As such, a majority of the First Department stated in Calcano: "Needless to say, it is not this Court's prerogative to overrule or disregard a precedent of the Court of Appeals. Accordingly, like the Second Department, we respectfully decline to follow Tselebis."

First Department Reverses "DiGuglielmo rule" Regarding Timeliness of Late Notice Disclaimers

In George Campbell Painting v. National Union Fire Ins. Co. Of Pittsburgh, PA, the First Department overruled its prior decision in DiGuglielmo v. Travelers Prop. Cas. (6 A.D.3d 344, 346 [2004]), in which it had held that notwithstanding the statutory language of Insurance Law § 3420, "[a]n insurer is not required to disclaim on timeliness grounds before conducting a prompt, reasonable investigation into other possible grounds for disclaimer" (6 AD3d at 346) (hereinafter, the DiGuglielmo rule). According to the Court, “we decline to follow, and expressly overrule, the DiGuglielmo rule, because we find it to be inconsistent with the text of § 3420(d) and with the decisions of the Court of Appeals interpreting that statute.”

In George Campbell Painting, an excess carrier learned that the insured waited approximately 16 months before giving notice of claim. Rather than disclaim right away, it investigated other grounds such as whether the insured was a covered additional insured and then filed its disclaimer on late notice four months later. The Court held that Insurance Law § 3420(d) requires an insurer to disclaim when it “has sufficient knowledge of facts entitling it to disclaim.” Accordingly, an insurer may no longer delay disclaimer, during a “prompt, reasonable investigation” into grounds other than late notice of claim, as was the case in DiGuglielmo and George Campbell Painting.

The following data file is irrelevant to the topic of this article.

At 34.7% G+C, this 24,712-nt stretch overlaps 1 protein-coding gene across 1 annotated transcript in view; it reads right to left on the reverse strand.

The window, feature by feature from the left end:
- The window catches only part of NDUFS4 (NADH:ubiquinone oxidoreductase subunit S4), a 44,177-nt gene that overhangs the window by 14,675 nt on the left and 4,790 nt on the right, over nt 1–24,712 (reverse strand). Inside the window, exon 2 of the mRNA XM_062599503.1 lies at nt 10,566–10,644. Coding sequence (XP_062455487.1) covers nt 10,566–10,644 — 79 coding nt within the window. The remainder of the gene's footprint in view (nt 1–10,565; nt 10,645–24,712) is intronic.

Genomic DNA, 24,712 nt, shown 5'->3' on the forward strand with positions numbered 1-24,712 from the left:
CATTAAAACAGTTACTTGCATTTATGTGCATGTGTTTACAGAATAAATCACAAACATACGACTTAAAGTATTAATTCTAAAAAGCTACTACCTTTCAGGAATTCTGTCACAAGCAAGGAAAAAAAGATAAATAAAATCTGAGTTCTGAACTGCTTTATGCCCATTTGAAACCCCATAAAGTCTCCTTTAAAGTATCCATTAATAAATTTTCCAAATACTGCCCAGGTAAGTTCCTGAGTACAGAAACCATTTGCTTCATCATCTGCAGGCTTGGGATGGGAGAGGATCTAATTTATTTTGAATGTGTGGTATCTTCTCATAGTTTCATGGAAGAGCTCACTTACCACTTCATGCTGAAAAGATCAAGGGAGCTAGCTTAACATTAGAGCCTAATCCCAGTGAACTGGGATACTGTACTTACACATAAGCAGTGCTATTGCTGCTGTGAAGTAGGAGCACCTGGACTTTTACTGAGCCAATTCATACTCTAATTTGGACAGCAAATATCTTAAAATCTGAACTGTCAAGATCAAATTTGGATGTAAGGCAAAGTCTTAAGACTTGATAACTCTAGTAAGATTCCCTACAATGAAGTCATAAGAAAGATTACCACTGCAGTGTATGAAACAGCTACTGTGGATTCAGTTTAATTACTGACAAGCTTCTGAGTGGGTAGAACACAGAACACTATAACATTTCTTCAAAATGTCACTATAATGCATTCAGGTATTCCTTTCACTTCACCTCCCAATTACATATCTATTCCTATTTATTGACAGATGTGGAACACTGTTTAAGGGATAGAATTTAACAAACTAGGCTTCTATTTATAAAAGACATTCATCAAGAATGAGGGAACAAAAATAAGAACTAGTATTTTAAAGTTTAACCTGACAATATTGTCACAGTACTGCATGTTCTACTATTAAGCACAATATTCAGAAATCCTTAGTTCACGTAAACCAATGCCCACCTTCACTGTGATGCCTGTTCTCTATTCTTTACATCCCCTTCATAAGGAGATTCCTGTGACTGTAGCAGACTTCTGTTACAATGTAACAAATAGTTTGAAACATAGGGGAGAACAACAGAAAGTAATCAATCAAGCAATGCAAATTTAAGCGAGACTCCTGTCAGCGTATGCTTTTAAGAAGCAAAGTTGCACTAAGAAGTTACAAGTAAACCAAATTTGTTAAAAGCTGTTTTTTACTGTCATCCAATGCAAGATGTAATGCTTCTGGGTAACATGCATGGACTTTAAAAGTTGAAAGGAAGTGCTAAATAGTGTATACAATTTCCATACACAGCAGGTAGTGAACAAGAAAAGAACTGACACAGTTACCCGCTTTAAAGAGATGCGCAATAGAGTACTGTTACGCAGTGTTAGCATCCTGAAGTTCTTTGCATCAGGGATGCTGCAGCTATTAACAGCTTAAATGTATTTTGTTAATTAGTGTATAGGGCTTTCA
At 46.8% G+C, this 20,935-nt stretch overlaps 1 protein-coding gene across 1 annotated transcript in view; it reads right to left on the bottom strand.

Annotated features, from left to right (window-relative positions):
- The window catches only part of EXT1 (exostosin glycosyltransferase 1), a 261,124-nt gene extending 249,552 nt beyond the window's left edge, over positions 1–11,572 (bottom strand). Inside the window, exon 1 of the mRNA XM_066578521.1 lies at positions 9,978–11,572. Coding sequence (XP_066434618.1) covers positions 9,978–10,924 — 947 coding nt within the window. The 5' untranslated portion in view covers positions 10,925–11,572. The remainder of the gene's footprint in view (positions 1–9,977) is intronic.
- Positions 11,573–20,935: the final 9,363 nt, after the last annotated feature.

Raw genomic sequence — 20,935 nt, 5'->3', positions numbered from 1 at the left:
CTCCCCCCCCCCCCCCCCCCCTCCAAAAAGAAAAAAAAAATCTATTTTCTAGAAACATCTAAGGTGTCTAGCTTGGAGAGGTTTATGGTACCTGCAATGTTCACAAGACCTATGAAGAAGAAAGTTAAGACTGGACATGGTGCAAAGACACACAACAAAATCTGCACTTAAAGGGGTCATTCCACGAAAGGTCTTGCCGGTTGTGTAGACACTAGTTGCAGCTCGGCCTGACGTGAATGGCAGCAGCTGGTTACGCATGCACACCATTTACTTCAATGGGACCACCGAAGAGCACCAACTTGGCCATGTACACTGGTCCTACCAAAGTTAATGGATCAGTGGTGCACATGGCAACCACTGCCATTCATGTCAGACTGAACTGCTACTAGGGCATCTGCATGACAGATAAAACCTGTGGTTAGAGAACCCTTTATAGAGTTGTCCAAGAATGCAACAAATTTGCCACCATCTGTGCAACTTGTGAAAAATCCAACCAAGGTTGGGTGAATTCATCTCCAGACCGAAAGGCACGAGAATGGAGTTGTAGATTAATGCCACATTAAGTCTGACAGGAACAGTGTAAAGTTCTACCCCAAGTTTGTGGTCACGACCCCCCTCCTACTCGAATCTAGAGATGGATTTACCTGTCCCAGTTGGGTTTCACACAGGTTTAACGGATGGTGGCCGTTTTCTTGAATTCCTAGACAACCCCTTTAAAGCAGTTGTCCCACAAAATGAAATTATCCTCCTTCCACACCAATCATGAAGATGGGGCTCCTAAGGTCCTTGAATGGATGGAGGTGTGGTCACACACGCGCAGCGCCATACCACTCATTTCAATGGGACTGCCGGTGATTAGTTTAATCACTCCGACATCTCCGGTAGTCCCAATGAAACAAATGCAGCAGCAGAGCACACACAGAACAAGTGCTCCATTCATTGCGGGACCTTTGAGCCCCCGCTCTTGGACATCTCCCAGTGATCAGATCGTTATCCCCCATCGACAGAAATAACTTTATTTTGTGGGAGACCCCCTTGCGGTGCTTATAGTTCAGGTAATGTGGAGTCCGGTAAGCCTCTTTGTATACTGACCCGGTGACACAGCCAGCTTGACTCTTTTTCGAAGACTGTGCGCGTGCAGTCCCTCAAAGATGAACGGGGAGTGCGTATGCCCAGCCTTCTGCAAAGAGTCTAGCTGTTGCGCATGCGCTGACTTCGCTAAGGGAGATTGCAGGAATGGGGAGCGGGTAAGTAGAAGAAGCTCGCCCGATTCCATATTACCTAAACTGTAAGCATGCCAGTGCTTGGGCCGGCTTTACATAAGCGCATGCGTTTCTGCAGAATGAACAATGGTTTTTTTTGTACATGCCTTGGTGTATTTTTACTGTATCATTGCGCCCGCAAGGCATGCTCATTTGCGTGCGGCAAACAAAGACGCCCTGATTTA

As a caution to all insurers, therefore, it is best to disclaim coverage on late notice grounds while reserving the right to disclaim on other grounds should the need arise after a prompt and reasonable investigation, and then, if necessary, issue a follow-up disclaimer on such other grounds at a later time.

Tuesday, January 17, 2012

Timing of Request for Collateral Source Hearing

In Turuseta v. Wyassup-Laurel Glen Corp., while the defendants' motion to set aside the verdict was pending, the plaintiff entered judgment without providing the defendants with notice that she going to do so.  Almost three months after the court denied the defendants' motion set aside the verdict, the defendants moved for a collateral source hearing.  The plaintiff opposed arguing that the defendants' motion was untimely since a judgment had already been entered and the defendant had thirty days within which to file its post-trial motion.  The trial court granted the defendants' motion rejecting the plaintiff's contention that the motion was untimely.